In this report, we present data that suggest a second interesting mechanism of the degradation and stabilization of p53. This mechanism is distinct from MDM2 and is independent of ubiquitination of p53. We showed that p53 is degraded by 20S proteasomes. 20S degradation of p53 is independent of ubiquitination, as this was also observed in ubiquitin-deficient cells. We also showed that cytosolic NQO2 and NQO1 protected 20S proteasomal degradation of p53. Overexpression of NQO2 and NQO1 stabilized p53 and decrease in NQO2 and NQO1 led to higher degradation of p53. This was evident from experiments in Hep-G2, A31N-ts20, and wild-type and null mouse models. The data on NQO1 stabilization of p53 are also supported by previous reports that suggested NQO1 stabilizes p53 (11). The data on NQO2 are presented for the first time in this report.

An intriguing question is how NQO2 and NQO1 protect p53? Several experiments, including immunoprecipitation, purification of NQO1, and BD Bioscience matchmaker assays, showed direct interaction of NQO2 and NQO1 with p53. The immunoprecipitation assays in the current studies clearly showed that NQO2 and NQO1 interact with p53 but not with 20S proteasomes. Therefore, it is possible that NQO2 and NQO1 interaction with p53 masks p53 interaction with 20S proteasomes. This leads to protection and stabilization of p53. The protein domains and the mechanism that regulate NQO2 and NQO1 interaction with p53 are unknown. It is reported earlier that the loss of NQO2 in NQO2-null mice and NQO1 in NQO1-null mice leads to lower p53 (12, 13). Similar results are observed with siRNA in transfected Hep-G2 cells in the present study. In other words, the NQO1 in NQO2-deficient and NQO2 in NQO1-deficient mice and cells failed to complement the loss of p53. It is possible that NQO1 and NQO2 heterodimerize or separately, but simultaneously, interact with p53 to protect p53 from 20S proteasomal degradation.

Our data suggest that acute exposure to radiation and chemicals induces NQO1 and NQO2, leading to stabilization of p53 in mice and cells expressing NQO1 and NQO2. However, the acute exposure of NQO1-deficient or NQO2-deficient mice, keratinocytes, or NQO1 and NQO2 siRNA transfected A31N-ts20 cells failed to increase p53. These results suggest that the induction of NQO1 and NQO2 might lead to transient activation of p53 that protects cells. Cellular induction of NQO1 and NQO2 in response to acute stresses including exposure to radiation, chemicals, drugs, metals, and environmental carcinogens are well documented (5). Induction of NQO1 and NQO2 is also known to protect against benzo(a)pyrene-induced and dimethylbenzanthracene-induced skin carcinogenesis in mice (1113). This protection is presumably due to transient activation of p53 and increased metabolic detoxification of chemicals (12, 13). Therefore, it makes sense that NQO1 and NQO2 mediated transient activation/stabilization of p53 is required to deal with acute exposure of radiation and chemical stress.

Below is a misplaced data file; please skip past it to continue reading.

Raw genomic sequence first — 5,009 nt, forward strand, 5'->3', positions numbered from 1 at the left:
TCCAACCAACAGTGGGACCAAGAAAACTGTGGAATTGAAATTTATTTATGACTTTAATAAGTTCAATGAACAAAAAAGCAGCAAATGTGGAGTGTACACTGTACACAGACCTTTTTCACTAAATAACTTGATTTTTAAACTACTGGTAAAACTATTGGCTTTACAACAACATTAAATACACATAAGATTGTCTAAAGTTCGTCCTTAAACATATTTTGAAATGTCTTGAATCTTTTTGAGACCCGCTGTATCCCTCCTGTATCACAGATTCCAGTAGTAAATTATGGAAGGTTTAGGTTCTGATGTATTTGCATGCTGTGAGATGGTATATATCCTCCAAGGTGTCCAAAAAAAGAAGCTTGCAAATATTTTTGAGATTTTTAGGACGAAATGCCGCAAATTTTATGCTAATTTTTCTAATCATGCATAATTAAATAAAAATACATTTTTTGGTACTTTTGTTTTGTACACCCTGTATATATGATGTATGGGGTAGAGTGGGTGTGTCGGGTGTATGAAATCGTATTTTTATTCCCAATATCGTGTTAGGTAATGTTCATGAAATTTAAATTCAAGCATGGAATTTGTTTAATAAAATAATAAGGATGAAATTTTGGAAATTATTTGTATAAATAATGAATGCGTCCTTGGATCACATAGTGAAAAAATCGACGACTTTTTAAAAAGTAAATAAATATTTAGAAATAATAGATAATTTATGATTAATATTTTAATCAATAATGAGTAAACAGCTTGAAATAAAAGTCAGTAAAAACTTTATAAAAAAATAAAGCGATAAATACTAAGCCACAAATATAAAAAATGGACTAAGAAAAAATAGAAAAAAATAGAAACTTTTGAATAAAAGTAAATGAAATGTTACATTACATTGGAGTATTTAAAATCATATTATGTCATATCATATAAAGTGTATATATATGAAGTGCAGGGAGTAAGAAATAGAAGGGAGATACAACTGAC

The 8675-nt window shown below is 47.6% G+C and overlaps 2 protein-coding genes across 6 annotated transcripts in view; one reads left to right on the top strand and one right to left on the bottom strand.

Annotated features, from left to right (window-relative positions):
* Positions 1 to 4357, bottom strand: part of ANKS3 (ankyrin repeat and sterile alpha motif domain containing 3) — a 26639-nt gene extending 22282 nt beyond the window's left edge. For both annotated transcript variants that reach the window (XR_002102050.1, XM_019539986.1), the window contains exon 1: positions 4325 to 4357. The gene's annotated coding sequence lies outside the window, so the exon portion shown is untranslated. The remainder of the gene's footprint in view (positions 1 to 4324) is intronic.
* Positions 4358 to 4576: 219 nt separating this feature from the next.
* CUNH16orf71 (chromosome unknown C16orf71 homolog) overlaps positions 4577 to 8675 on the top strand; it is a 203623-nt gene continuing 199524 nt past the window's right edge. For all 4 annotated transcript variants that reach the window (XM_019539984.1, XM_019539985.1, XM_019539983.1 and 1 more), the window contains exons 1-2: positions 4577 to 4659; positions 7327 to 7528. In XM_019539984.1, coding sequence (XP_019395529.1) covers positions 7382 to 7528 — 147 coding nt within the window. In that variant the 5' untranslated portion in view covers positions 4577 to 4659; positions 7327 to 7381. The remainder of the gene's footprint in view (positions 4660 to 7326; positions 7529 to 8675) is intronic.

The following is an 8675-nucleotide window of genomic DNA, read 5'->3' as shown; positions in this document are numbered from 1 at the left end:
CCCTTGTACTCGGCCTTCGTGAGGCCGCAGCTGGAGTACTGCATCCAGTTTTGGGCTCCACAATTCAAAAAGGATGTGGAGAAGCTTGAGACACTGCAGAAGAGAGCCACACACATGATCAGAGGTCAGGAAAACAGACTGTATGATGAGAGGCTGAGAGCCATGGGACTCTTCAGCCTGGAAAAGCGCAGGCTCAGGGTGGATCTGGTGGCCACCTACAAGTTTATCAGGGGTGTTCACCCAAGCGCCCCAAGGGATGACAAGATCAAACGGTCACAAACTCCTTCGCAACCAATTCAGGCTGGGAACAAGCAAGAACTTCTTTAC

A hypothetical model is shown in Fig. 6B to show the significance of NQO1 and NQO2 protection of p53 from 20S proteasomal degradation. In a normal cell, the nonubiquitinated p53 is degraded by 20S proteasomes and MDM2 ubiquitinated p53 is degraded by 26S proteasomes (Fig. 6B,, left). A low level of p53 is maintained within the cell through interaction with NQO1 and NQO2. The acute exposure to radiation or chemical leads to increase in expression of NQO1 and NQO2 and stabilization of p53 because more of p53 is engaged by increased NQO1 and NQO2. The p53 degradation by 20S proteasomes is suppressed during acute exposure to radiation and chemicals (Fig. 6B,, middle). During acute exposure, MDM2 pathway of p53 presumably remains unaffected. The NQO1 and NQO2 pathway seems to be important for day-to-day exposure to radiation and chemical through environment and intake of food and drugs. This pathway only transiently activates p53 through stabilization. The p53 levels presumably are brought back to normal levels once the stress effect disappears and NQO1 and NQO2 levels are normalized. Therefore, NQO1-mediated and NQO2-mediated stabilization of p53 promotes cell protection. The chronic exposure of cells to radiation or chemical also leads to inactivation of MDM2 and shutting of 26S proteasomal degradation of p53. Therefore, both 20S and 26S proteasomal degradation of p53 are suppressed (Fig. 6B , right). This leads to higher accumulation of p53 and most likely apoptotic cell death.

In conclusion, we present here data that show a role of NQO1 and NQO2 in protection against 20S degradation of p53. This leads to stabilization of p53 and cellular protection.

Grant support: NIH grant RO1 ES07943.

The costs of publication of this article were defrayed in part by the payment of page charges. This article must therefore be hereby marked advertisement in accordance with 18 U.S.C. Section 1734 solely to indicate this fact.

We thank Dr. Dorothy Lewis, Baylor College of Medicine, Houston, TX, for help in the flow cytometric analysis.